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hoofedcracker

244d

Hey all, I'm new here, it's nice to meet you all 👋 I guess I'm putting out a flag to see if anyone else experiences life similarly. So, I live in Australia and I got's the ADHD (I actually think I'm Autistic as well, definitely not gone down the diagnostic route tho, not overly bothered), OCD, MDD, GAD and I've not been doing too well over the last year or so (who hasn't, right? lol) I got an adhd diagnosis when I was 5 and tried Methylphenidate and Dexamfetamine, apparently I used to spit out the pills, but got re-diagnosed around 12 months ago and have had two trials of Dexamfetamine and lis-dexamfetamine. I found it difficult to manage diet and food frequency on stimulants - I get nauseas if I don't eat on time (e.g. 3 hours) but appreciated the cognitive improvement/ working memory improvements, "staying on course" etc but I found it made emotional availability (e.g. spending time/ talking etc with my partner very difficult if it wasn't "on schedule"/ before the medication met it's half life. My biggest struggles are holding down a job and being a "normal person" and managing my anxiety (e.g. food shopping is excruciating) - I haven't been able to work in 12 months. The anxiety of being that square peg trying to fit in a round hole (trying to be "normal") was too much for me, where the depression kicks in bad (you know what I mean). I guess I'm at a point now, where I can't manage the anxiety despite medications as and therapy unless I take stimulants. But the stimulants are just difficult for me to manage. Went to the grocery store yesterday and I can still hear the sound the trolley/ cart made, it was an overload and chaos. I usually shop online and pick it up, so I don't have to enter the store for too long (and for the bargains lol). I'm just laying here thinking "how the hell will I ever go back to work?" - it's like I've quite literally hit my personal thresholds for being able to manage my life. I did well for 4 years prior to leave from work, but I notice my life was quite "sterile" back then, it was simple and all I cared about was work - it was everything to me, the curiosity and excitement it brought me. Now, I'm just a ball of anger, distress and disorganisation. I recently got that desperate for help that I started to see a GP about vitamin and minerals, so had tests done and added them into my medication regime (previously just a multivitamin, D etc). The latest medication I started (and continued) is Mitrazipine, which seems to dull some anxiety during the day but I struggle to awake before lunchtime. Just struggling to see what to do with my head and the way I perceive everyday things and how I react/ behave. I'm 33 and extremely lost. In summary, I guess I feel completely alone (even though I now live with a very supportive partner) and feel worthless as I am not working because I'm struggling in my head. Anyone else out there on similar medications, perceptions and issues?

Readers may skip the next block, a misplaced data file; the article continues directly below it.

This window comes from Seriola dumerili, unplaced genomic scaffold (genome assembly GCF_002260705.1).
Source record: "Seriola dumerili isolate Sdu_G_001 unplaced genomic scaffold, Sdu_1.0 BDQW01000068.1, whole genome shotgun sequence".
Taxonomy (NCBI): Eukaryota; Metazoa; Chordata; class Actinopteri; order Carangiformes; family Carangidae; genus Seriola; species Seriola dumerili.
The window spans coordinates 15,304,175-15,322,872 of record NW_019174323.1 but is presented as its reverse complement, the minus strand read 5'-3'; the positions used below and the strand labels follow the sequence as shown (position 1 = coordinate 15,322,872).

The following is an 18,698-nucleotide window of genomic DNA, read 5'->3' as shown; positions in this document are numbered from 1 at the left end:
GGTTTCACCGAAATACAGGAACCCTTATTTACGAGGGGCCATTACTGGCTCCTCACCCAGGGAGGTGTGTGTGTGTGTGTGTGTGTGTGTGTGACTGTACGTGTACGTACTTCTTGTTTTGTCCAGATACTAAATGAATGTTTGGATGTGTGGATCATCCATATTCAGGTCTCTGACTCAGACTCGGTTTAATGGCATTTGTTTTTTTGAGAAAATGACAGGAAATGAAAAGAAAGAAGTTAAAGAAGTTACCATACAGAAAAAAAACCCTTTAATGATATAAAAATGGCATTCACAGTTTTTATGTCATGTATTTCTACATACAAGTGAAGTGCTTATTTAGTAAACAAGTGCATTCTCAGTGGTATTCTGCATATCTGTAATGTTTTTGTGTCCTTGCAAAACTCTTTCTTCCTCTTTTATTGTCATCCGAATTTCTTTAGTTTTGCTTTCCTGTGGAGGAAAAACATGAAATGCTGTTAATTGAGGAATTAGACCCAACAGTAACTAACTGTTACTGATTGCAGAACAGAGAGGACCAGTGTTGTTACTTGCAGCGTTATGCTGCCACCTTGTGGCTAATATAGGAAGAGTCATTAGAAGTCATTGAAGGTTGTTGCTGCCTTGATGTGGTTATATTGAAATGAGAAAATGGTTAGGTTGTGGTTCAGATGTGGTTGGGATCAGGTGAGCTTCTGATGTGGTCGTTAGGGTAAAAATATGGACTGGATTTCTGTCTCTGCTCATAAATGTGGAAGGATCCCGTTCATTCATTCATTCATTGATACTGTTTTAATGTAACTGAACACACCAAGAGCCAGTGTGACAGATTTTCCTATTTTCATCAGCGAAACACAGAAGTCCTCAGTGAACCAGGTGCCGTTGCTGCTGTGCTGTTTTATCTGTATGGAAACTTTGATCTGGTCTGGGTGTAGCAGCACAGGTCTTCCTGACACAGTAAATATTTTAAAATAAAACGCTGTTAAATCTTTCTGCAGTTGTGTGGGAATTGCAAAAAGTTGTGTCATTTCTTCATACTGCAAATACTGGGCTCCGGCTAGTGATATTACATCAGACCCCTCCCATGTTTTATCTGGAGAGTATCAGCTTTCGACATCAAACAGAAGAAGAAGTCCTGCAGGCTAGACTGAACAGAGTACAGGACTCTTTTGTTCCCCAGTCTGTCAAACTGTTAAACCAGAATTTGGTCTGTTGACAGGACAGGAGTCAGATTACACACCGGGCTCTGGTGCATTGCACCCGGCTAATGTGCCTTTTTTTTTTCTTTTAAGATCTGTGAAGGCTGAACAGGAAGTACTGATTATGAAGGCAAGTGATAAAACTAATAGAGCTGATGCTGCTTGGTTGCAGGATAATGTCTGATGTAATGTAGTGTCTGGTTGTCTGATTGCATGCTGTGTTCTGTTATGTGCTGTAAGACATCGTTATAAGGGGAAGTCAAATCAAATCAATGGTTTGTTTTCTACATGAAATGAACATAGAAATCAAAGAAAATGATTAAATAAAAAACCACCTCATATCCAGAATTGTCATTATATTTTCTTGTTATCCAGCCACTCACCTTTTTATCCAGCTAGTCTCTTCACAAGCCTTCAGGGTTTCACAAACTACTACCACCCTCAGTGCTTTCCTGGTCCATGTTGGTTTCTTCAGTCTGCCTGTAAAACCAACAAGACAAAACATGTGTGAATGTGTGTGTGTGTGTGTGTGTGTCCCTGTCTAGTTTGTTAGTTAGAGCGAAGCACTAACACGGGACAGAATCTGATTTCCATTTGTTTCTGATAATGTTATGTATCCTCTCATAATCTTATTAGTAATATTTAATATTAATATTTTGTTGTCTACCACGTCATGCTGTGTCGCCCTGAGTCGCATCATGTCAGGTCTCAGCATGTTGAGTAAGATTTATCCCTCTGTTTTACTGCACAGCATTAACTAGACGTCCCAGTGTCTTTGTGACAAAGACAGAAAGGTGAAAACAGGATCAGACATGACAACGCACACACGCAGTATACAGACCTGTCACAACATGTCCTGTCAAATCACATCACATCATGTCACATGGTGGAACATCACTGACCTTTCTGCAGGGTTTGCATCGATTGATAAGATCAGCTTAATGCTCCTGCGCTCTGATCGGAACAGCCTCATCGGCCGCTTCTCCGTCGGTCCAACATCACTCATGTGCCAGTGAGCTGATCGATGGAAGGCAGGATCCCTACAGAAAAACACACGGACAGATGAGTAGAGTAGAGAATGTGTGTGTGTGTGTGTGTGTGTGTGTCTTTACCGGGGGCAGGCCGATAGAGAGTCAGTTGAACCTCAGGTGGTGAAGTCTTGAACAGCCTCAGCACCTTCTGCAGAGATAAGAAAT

Top reply
    • BerryBee

      107d